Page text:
Confessions of a Moderate Meat-Eater
Now that the eminent young litterateur Jonathan Safran Foer has published a high-profile denunciation of the carnivorous life, meat-eating is suddenly a hot topic. Should we or shouldn’t we? How can we love our dogs and still love hamburgers? Aren’t animals human, too? Will our descendants look back in horror at our history of zoological mass-murder, the way we now shudder at the depredations of Hitler, Stalin or Pol Pot?
The New York Times just printed a lengthy op-ed piece by Gary Steiner, a vegan with a zero-tolerance attitude toward anyone who consumes animal products. As Mr. Steiner admits, it takes an almost obsessively scrupulous sleuth to isolate all the products made in whole or in part from animals. (I knew about Jell-O, but who would have guessed that beer, refined sugar and even Band-Aids are culprits in our ongoing vendetta against the animal world?)
Mr. Steiner reports that some 53 billion land animals march to their doom each year to feed our gluttonous gullets. That was a shocker. If you add fish, shrimp and other sea creatures devoured for our gustatory needs and pleasures, we’re looking at a biological holocaust of unimaginable proportions.
I love animals (mosquitos, investment bankers and other parasites excepted), and yet I continue to eat meat. Granted, my conscience troubles me when I stare at a medium-rare slice of cow carcass on my plate. I eat substantially less flesh than I did in ages past: I’ve reduced my intake of mammal meat to a bare minimum, and I no longer admit veal or other baby critters to my plate. (Well, I close my eyes and eat lamb once or twice a year because I’m of Armenian heritage and lamb is our National Meat.) I’ll find it more difficult to banish bacon or ham entirely from my diet, despite the reputedly high IQs of the porcine population. And I’ll continue to gobble seafood with a relatively clear conscience. Most fish and crustaceans are carnivores, anyway; they understand the rules of the game, as much as cold-blooded sea creatures can understand anything.
As valiantly as I try to give our animal friends a break, my efforts wouldn’t please an uncompromising vegan like Mr. Steiner. He didn’t translate his tract into political terms, but he clearly has no use for moderates on the subject of meat-eating… the way most of us would have no tolerance for moderate murderers or moderate burglars.
I argue that moderate carnivores like me — those of us who have scaled back our flesh-eating propensities out of sympathy for our fellow creatures — help reduce the number of lives lost annually in the meat markets of the world. True, we’re not eliminating the problem, but neither is Mr. Steiner. He neglected to observe that humans aren’t the only consumers of meat; the planet abounds with bloodthirsty carnivores in all shapes, sizes and biological affiliations: lions, tigers, bears, poodles, hawks, owls and even woodpeckers (they prey on bugs and grubs) contribute to the carnage. Most of them devour their victims alive. Big fish gobble little fish, and no amount of vegan hectoring is going to stop them.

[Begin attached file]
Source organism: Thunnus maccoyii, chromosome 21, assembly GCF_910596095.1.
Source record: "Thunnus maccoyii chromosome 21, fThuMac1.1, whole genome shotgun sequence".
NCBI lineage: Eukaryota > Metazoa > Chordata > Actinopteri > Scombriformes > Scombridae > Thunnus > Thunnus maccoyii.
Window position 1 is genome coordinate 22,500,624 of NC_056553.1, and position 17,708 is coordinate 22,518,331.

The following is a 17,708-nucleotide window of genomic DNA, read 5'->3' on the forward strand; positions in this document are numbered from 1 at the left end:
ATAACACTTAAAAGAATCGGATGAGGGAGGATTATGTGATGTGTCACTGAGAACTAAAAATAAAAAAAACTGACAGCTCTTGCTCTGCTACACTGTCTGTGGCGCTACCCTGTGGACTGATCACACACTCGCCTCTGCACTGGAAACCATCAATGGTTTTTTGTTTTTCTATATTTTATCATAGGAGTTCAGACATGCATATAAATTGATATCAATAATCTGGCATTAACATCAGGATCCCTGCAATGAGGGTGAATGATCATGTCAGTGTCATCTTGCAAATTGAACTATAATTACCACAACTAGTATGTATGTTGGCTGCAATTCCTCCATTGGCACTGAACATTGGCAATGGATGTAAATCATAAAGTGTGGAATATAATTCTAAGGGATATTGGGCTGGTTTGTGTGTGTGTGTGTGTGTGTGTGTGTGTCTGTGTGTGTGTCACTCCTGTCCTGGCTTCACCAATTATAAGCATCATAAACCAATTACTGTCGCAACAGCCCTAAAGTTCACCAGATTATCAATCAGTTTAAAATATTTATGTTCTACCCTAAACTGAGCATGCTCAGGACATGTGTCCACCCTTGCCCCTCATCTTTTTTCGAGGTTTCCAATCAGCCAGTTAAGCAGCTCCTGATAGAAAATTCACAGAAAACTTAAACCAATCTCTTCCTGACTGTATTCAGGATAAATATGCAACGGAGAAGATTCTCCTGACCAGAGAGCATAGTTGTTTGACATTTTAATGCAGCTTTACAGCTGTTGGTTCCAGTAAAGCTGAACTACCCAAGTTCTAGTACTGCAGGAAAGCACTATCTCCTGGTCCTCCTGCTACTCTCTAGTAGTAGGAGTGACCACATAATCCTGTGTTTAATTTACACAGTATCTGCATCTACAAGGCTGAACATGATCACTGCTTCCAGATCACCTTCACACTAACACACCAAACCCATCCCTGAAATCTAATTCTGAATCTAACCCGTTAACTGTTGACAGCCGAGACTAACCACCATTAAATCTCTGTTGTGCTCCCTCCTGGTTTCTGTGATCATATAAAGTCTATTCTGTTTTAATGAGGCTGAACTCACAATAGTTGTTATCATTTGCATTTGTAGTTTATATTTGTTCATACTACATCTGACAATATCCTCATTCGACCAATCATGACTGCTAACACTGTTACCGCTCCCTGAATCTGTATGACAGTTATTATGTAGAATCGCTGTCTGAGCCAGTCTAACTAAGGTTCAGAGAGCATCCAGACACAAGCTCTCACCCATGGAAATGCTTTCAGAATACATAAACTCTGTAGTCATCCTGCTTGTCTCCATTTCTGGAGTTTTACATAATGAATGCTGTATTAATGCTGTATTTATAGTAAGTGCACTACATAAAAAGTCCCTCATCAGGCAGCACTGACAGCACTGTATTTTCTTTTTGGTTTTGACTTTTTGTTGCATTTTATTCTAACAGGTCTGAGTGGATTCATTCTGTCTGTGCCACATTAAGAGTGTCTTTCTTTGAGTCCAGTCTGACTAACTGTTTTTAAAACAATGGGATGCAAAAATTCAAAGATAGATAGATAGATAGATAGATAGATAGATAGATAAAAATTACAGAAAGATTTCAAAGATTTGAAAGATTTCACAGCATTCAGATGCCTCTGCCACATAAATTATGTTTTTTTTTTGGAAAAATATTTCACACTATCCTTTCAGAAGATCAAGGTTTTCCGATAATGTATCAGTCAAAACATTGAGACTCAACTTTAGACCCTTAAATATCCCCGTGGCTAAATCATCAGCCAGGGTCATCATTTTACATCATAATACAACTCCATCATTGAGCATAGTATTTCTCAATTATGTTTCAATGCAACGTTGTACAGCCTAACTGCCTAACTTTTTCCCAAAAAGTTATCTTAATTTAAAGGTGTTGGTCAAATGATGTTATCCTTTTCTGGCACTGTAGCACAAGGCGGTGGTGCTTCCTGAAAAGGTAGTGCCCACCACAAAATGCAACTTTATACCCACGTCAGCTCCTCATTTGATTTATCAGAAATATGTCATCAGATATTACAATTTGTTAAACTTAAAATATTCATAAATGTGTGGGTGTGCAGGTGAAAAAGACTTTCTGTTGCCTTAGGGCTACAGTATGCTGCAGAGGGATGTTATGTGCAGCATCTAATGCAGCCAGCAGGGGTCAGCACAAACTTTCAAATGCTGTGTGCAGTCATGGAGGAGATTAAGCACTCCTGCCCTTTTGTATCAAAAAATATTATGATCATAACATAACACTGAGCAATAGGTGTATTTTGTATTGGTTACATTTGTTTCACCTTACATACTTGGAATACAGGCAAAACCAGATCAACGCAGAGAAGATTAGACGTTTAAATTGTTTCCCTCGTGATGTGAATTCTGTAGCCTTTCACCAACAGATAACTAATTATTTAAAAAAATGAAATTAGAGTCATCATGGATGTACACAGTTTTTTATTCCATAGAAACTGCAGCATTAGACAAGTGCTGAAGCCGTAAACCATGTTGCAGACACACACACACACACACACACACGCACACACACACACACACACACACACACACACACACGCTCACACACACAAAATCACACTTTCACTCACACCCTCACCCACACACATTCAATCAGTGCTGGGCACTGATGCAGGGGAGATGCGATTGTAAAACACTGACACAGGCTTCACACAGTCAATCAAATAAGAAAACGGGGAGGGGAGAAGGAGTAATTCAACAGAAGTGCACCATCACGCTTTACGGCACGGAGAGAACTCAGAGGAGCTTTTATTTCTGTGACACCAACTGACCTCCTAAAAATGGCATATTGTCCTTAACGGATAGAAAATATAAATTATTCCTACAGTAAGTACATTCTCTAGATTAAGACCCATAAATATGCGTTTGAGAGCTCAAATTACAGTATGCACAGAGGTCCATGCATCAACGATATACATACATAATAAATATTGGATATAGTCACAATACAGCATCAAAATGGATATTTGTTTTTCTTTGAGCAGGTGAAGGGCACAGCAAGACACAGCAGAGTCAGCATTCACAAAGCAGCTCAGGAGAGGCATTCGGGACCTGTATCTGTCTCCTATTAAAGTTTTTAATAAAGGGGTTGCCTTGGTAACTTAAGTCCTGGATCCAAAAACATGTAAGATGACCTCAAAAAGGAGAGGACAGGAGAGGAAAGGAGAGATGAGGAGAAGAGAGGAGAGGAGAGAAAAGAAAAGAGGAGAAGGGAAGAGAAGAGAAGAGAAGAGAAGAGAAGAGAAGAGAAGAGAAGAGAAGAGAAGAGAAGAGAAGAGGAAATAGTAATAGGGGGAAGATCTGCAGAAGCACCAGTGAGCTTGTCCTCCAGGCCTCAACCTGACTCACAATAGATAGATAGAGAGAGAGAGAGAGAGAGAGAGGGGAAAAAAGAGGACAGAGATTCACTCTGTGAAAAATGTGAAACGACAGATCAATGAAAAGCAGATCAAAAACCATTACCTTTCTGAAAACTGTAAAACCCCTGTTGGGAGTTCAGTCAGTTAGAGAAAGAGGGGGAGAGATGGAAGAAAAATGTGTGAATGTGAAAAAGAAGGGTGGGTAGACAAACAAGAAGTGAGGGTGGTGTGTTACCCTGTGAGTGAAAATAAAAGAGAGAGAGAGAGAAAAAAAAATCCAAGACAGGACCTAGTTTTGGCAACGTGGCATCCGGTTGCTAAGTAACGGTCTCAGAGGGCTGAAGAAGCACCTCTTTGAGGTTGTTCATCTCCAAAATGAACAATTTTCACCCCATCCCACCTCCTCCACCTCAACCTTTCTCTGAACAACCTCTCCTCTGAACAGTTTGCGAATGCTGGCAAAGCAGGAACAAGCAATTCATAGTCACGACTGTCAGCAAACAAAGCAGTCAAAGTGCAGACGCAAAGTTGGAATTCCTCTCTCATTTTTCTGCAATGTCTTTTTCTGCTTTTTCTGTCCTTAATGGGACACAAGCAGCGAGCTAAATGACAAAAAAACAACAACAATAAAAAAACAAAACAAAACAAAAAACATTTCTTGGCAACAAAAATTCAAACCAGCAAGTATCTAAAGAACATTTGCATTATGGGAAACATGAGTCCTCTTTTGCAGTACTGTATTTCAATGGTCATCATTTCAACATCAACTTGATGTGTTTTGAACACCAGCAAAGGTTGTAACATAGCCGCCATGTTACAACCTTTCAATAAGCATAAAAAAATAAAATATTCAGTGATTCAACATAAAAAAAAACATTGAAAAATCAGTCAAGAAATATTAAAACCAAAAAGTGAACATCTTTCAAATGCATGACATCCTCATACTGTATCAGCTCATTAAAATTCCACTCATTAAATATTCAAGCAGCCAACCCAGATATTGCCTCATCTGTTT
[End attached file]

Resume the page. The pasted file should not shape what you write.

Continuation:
I admit it: meat-eating is undeniably cruel, and I sometimes wonder why it was necessary in the scheme of things. (What was our Intelligent Designer thinking?) But for better or worse, predation is nature’s way.
What does meat have to do with politics? Simply this: one can be a moderate meat-eater but not a moderate vegan. By nature, a vegan is an extremist — someone who fights natural appetites and instincts with a righteous (and often intolerant) fervor. As with extremists on the right or left, their missionary zeal is both narrow and futile. You simply can’t impose rigid controls over anything as messy as nature (especially human nature), which is a fact that the extremists have yet to learn.
Meat-eaters, on the other hand, can temper their appetites. We can eat substantially less meat than we used to, thereby sparing countless animals the indignity of the slaughterhouse. We can skew our carnivorous leanings toward relatively witless creatures like fish, crustaceans or bivalves, leaving the more sensitive cows and sheep to graze contentedly in their meadows. (Of course, if it weren’t for meat-eaters, most of those cows and sheep wouldn’t have been bred in the first place.)
The point is that moderates are naturally more supple and tolerant than extremists. Not because we detach ourselves from rock-solid principles (after all, moderate meat-eaters like me are still concerned about the mass slaughter of animals and want to reduce it). It’s just that, as moderates, we’re flexible enough to realize that we can’t remake the world in our image. All we can do tip the balance away from evil. If we can accomplish that much, we shouldn’t have to hang our heads when we order the occasional anise-encrusted tuna.